How to Get Rid of Spider Mites
Spider mites thrive and reproduce quickly in warm, dry environments. To slow an infestation, lower temperatures and raise the humidity in your room. Since spider mites like the heat, they hate a windy environment. A cool breezy grow space won’t get rid of spider mites, but it makes it harder for them to reproduce so your other control methods are more effective. While there are many commercial miticides available, most of them are quite toxic and should never be used on cannabis.
Biological controls such as predatory mites and ladybugs are also viable options. You can buy 1,500 live ladybugs on Amazon for about $20.
As a last resort, things like insecticidal soap, horticultural oil, and neem oil are safe for use on flowering plants and are generally quite effective. Concentrated neem products like Azamax and Azatrol are very popular with cannabis growers and are safe for use throughout the grow cycle, but are expensive.
Perhaps the most difficult pest to eliminate are grape phylloxera, or root aphids — tiny aphid-like insects that feed off the roots of all types of plants. The root aphid is asexual, meaning they always reproduce female offspring. The aphid can produce up to 60 -100 nymphs in 20 to 30 days. About 1 mm long and ranging in color from yellow to green to brownish-orange, root aphids are often confused with fungus gnats as some adults will grow wings once a population has reached critical mass, but root aphids are short and stocky and usually cannot fly far. Plant roots turn yellow, swell, and then harden as the root aphids feed on them, leading to secondary fungal infections and dead spots. Eventually, plants will become stunted and flowering will be greatly diminished.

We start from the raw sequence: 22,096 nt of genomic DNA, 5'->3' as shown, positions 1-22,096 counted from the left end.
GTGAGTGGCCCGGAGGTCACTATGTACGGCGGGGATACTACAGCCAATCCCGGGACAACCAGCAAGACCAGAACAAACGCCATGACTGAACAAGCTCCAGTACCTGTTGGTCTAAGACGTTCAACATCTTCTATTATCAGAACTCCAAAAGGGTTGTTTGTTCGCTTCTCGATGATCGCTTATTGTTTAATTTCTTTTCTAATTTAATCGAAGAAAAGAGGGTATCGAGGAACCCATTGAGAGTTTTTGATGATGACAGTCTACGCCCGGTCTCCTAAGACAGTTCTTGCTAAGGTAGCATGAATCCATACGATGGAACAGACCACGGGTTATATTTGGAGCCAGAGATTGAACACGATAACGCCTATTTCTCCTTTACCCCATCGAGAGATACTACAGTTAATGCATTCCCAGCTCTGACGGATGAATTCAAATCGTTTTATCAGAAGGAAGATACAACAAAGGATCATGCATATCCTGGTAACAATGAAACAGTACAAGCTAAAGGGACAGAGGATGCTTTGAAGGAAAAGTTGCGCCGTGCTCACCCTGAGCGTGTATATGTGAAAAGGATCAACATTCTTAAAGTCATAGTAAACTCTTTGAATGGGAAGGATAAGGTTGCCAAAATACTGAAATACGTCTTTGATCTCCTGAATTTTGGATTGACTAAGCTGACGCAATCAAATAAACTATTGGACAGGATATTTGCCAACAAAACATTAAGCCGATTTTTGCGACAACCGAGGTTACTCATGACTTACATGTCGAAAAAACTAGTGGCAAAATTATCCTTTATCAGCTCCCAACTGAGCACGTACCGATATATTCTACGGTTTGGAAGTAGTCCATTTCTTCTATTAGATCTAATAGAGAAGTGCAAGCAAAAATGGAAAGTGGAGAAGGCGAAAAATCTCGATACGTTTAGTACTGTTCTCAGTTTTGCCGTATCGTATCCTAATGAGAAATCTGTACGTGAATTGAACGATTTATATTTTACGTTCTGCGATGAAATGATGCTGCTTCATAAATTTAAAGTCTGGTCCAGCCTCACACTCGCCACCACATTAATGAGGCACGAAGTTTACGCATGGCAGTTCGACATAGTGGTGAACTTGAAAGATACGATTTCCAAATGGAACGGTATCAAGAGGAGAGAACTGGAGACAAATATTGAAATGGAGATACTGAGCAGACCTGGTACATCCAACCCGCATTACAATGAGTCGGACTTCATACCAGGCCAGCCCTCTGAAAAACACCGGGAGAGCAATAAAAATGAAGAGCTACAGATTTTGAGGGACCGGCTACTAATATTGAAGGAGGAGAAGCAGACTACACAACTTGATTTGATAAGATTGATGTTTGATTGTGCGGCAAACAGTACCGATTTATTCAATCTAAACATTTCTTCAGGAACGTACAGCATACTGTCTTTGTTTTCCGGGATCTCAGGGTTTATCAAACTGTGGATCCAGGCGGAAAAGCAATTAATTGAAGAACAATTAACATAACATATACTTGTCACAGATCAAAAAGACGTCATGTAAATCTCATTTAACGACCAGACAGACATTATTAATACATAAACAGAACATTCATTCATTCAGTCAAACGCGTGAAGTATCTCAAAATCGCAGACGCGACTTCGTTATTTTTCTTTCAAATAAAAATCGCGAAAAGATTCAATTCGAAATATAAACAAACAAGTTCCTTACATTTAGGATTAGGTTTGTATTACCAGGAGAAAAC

Cause of Root Aphids on Plants
- Over-watering your plants can lead to a more suitable environment for the root aphids to lay their eggs.
- Soil purchased that is mass produced can possible harbor some the aphids from the beginning, and you may never know until it is too late.
- By going unchecked, they can all of a sudden spring out of nowhere
How to Get Rid of Root Aphids
Sand is a good preventive technique to use if you are using soil or coco coir as a growing medium. Sand is like glass and stops them from going into your roots. Place about 1-2 inches on the top and bottom of your grow pots. Yellow sticky trap paper is a great first defense it starts to kill the adult and nymphs, hopefully before they can reproduce. Hydrogen Peroxide is also a great first step before you invest any money in a solution. Hydrogen peroxide works great a killing aphid larvae. (Let the soil dry out the soil for a couple of days, then mix 1 part hydrogen peroxide to 4 parts water and soak your infected cannabis plants. When the growing medium starts to foam, it means the larvae a now being killed.)